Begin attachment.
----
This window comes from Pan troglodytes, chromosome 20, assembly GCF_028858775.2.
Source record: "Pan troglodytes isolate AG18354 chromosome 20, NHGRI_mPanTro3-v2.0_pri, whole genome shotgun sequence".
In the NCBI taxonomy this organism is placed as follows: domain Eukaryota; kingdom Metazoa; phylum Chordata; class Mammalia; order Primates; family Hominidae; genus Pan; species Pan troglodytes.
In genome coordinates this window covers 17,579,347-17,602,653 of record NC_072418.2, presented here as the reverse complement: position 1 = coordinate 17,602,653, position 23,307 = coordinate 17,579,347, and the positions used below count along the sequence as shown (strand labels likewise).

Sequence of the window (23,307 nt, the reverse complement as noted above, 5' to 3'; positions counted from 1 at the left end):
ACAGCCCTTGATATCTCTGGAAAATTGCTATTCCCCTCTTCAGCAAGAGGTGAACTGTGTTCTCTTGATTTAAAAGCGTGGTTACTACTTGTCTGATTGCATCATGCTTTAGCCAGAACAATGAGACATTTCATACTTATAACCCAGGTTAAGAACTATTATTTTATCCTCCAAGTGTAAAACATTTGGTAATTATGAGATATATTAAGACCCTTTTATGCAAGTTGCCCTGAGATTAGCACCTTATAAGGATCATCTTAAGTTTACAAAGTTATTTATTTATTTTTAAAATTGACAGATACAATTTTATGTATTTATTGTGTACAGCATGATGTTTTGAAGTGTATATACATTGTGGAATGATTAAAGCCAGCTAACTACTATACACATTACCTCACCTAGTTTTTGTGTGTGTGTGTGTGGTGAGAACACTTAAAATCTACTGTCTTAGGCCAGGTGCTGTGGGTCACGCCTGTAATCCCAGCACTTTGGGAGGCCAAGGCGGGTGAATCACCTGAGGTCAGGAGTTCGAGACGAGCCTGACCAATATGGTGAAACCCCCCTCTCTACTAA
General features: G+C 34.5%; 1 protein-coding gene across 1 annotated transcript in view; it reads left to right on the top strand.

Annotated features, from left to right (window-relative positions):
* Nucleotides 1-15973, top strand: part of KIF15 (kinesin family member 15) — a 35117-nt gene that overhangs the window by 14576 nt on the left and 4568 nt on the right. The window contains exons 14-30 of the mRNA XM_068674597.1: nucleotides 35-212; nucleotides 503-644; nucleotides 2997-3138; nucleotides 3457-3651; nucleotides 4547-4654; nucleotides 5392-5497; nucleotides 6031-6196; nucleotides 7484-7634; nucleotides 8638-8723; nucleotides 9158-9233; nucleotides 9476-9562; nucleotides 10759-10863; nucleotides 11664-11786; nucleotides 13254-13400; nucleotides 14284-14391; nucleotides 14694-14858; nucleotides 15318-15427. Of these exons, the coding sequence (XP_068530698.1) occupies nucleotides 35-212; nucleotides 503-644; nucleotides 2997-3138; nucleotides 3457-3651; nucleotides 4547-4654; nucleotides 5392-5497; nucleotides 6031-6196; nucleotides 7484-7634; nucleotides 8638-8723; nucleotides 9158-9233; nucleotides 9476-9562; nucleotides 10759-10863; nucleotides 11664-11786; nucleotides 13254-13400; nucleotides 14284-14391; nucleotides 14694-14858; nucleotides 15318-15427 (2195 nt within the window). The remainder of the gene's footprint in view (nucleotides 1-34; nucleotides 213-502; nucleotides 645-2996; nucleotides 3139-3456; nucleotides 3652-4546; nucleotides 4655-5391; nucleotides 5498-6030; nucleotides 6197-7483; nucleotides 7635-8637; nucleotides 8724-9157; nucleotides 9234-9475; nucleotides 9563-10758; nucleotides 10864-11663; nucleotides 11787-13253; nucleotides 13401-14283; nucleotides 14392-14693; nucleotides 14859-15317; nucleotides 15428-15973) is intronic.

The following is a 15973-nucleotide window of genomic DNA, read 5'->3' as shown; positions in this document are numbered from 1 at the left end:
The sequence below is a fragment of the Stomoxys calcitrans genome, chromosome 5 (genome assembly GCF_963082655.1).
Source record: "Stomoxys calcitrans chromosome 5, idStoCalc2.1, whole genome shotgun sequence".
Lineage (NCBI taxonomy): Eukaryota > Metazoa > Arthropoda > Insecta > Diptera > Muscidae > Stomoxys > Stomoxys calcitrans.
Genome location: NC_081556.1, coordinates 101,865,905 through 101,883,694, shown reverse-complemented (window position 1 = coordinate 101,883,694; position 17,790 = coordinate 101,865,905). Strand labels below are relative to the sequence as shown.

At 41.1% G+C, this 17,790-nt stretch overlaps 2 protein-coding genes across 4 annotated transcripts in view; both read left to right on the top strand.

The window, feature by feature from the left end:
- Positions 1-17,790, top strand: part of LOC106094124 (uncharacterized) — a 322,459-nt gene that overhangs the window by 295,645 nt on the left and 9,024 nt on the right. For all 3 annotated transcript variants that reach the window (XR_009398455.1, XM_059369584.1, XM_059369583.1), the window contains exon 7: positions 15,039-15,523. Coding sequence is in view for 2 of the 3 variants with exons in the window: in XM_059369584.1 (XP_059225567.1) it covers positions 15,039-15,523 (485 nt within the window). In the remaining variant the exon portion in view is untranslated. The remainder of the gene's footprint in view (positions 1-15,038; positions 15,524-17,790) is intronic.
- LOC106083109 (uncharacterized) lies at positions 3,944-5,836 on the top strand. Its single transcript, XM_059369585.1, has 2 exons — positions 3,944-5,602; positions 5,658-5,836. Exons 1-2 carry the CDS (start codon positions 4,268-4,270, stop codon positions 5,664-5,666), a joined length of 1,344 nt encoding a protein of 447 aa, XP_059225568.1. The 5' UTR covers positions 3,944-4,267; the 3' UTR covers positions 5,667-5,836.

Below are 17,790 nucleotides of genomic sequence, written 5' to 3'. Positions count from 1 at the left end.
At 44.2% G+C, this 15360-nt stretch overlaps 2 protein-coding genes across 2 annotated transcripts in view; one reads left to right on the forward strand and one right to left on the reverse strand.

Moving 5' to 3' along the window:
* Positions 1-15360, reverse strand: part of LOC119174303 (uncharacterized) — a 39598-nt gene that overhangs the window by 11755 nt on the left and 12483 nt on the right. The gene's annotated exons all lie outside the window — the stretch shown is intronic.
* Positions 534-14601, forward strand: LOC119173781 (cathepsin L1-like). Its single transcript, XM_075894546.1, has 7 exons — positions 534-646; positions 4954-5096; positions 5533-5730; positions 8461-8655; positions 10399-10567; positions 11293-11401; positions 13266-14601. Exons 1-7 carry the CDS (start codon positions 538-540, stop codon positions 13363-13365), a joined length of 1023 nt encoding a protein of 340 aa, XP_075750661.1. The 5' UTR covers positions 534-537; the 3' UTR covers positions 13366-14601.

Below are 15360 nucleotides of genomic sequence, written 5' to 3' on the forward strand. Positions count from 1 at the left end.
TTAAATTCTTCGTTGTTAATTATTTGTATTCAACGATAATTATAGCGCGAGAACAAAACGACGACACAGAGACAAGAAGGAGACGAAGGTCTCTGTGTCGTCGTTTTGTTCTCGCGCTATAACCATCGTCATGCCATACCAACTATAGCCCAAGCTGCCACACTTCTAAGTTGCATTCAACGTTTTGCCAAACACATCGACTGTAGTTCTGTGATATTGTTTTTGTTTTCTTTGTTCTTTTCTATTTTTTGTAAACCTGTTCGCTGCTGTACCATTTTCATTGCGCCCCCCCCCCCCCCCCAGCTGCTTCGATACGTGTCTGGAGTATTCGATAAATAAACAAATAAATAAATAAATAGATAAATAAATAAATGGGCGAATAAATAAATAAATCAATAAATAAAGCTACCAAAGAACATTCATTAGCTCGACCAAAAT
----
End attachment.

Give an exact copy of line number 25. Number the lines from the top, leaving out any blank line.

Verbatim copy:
TTAAATTCTTCGTTGTTAATTATTTGTATTCAACGATAATTATAGCGCGAGAACAAAACGACGACACAGAGACAAGAAGGAGACGAAGGTCTCTGTGTCGTCGTTTTGTTCTCGCGCTATAACCATCGTCATGCCATACCAACTATAGCCCAAGCTGCCACACTTCTAAGTTGCATTCAACGTTTTGCCAAACACATCGACTGTAGTTCTGTGATATTGTTTTTGTTTTCTTTGTTCTTTTCTATTTTTTGTAAACCTGTTCGCTGCTGTACCATTTTCATTGCGCCCCCCCCCCCCCCCCAGCTGCTTCGATACGTGTCTGGAGTATTCGATAAATAAACAAATAAATAAATAAATAGATAAATAAATAAATGGGCGAATAAATAAATAAATCAATAAATAAAGCTACCAAAGAACATTCATTAGCTCGACCAAAAT